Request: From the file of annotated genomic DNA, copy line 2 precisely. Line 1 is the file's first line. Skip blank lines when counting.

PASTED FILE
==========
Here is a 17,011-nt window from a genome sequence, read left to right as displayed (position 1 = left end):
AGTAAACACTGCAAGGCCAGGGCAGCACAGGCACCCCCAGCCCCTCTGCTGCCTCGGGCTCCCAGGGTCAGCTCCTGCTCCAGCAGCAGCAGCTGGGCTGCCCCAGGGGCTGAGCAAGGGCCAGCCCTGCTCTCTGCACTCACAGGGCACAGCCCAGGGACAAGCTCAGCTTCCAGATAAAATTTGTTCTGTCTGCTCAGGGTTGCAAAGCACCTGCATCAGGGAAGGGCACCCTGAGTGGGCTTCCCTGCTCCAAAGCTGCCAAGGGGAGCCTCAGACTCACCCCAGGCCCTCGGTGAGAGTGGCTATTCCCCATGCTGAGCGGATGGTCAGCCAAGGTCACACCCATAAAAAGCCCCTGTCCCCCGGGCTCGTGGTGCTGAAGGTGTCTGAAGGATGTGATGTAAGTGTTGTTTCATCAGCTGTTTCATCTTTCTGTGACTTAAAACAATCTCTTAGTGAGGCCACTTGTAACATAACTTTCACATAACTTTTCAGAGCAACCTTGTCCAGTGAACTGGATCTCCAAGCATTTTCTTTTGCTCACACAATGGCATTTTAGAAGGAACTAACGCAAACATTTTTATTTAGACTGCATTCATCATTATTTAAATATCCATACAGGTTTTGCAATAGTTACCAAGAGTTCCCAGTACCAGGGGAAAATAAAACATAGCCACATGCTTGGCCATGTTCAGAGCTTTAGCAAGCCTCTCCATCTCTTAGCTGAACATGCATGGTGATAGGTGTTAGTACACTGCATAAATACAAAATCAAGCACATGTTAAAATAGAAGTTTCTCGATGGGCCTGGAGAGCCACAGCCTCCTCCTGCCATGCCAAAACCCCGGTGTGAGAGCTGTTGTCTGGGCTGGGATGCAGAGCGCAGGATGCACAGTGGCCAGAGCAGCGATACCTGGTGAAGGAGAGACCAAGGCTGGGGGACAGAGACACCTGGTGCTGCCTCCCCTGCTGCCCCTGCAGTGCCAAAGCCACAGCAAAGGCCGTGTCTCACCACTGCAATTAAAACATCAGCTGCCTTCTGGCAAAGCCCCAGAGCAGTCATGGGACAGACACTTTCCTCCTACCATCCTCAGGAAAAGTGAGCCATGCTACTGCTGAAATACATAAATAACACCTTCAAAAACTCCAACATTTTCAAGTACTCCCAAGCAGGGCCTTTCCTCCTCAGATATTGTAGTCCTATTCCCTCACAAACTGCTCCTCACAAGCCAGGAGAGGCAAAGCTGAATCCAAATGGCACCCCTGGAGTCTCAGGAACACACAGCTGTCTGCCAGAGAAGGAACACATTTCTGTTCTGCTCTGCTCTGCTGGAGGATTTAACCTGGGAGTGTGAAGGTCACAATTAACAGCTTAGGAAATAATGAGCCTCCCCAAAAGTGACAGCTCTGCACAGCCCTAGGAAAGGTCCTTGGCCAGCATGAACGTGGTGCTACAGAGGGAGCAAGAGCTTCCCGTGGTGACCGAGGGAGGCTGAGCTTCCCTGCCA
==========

AGTAAACACTGCAAGGCCAGGGCAGCACAGGCACCCCCAGCCCCTCTGCTGCCTCGGGCTCCCAGGGTCAGCTCCTGCTCCAGCAGCAGCAGCTGGGCTGCCCCAGGGGCTGAGCAAGGGCCAGCCCTGCTCTCTGCACTCACAGGGCACAGCCCAGGGACAAGCTCAGCTTCCAGATAAAATTTGTTCTGTCTGCTCAGGGTTGCAAAGCACCTGCATCAGGGAAGGGCACCCTGAGTGGGCTTCCCTGCTCCAAAGCTGCCAAGGGGAGCCTCAGACTCACCCCAGGCCCTCGGTGAGAGTGGCTATTCCCCATGCTGAGCGGATGGTCAGCCAAGGTCACACCCATAAAAAGCCCCTGTCCCCCGGGCTCGTGGTGCTGAAGGTGTCTGAAGGATGTGATGTAAGTGTTGTTTCATCAGCTGTTTCATCTTTCTGTGACTTAAAACAATCTCTTAGTGAGGCCACTTGTAACATAACTTTCACATAACTTTTCAGAGCAACCTTGTCCAGTGAACTGGATCTCCAAGCATTTTCTTTTGCTCACACAATGGCATTTTAGAAGGAACTAACGCAAACATTTTTATTTAGACTGCATTCATCATTATTTAAATATCCATACAGGTTTTGCAATAGTTACCAAGAGTTCCCAGTACCAGGGGAAAATAAAACATAGCCACATGCTTGGCCATGTTCAGAGCTTTAGCAAGCCTCTCCATCTCTTAGCTGAACATGCATGGTGATAGGTGTTAGTACACTGCATAAATACAAAATCAAGCACATGTTAAAATAGAAGTTTCTCGATGGGCCTGGAGAGCCACAGCCTCCTCCTGCCATGCCAAAACCCCGGTGTGAGAGCTGTTGTCTGGGCTGGGATGCAGAGCGCAGGATGCACAGTGGCCAGAGCAGCGATACCTGGTGAAGGAGAGACCAAGGCTGGGGGACAGAGACACCTGGTGCTGCCTCCCCTGCTGCCCCTGCAGTGCCAAAGCCACAGCAAAGGCCGTGTCTCACCACTGCAATTAAAACATCAGCTGCCTTCTGGCAAAGCCCCAGAGCAGTCATGGGACAGACACTTTCCTCCTACCATCCTCAGGAAAAGTGAGCCATGCTACTGCTGAAATACATAAATAACACCTTCAAAAACTCCAACATTTTCAAGTACTCCCAAGCAGGGCCTTTCCTCCTCAGATATTGTAGTCCTATTCCCTCACAAACTGCTCCTCACAAGCCAGGAGAGGCAAAGCTGAATCCAAATGGCACCCCTGGAGTCTCAGGAACACACAGCTGTCTGCCAGAGAAGGAACACATTTCTGTTCTGCTCTGCTCTGCTGGAGGATTTAACCTGGGAGTGTGAAGGTCACAATTAACAGCTTAGGAAATAATGAGCCTCCCCAAAAGTGACAGCTCTGCACAGCCCTAGGAAAGGTCCTTGGCCAGCATGAACGTGGTGCTACAGAGGGAGCAAGAGCTTCCCGTGGTGACCGAGGGAGGCTGAGCTTCCCTGCCA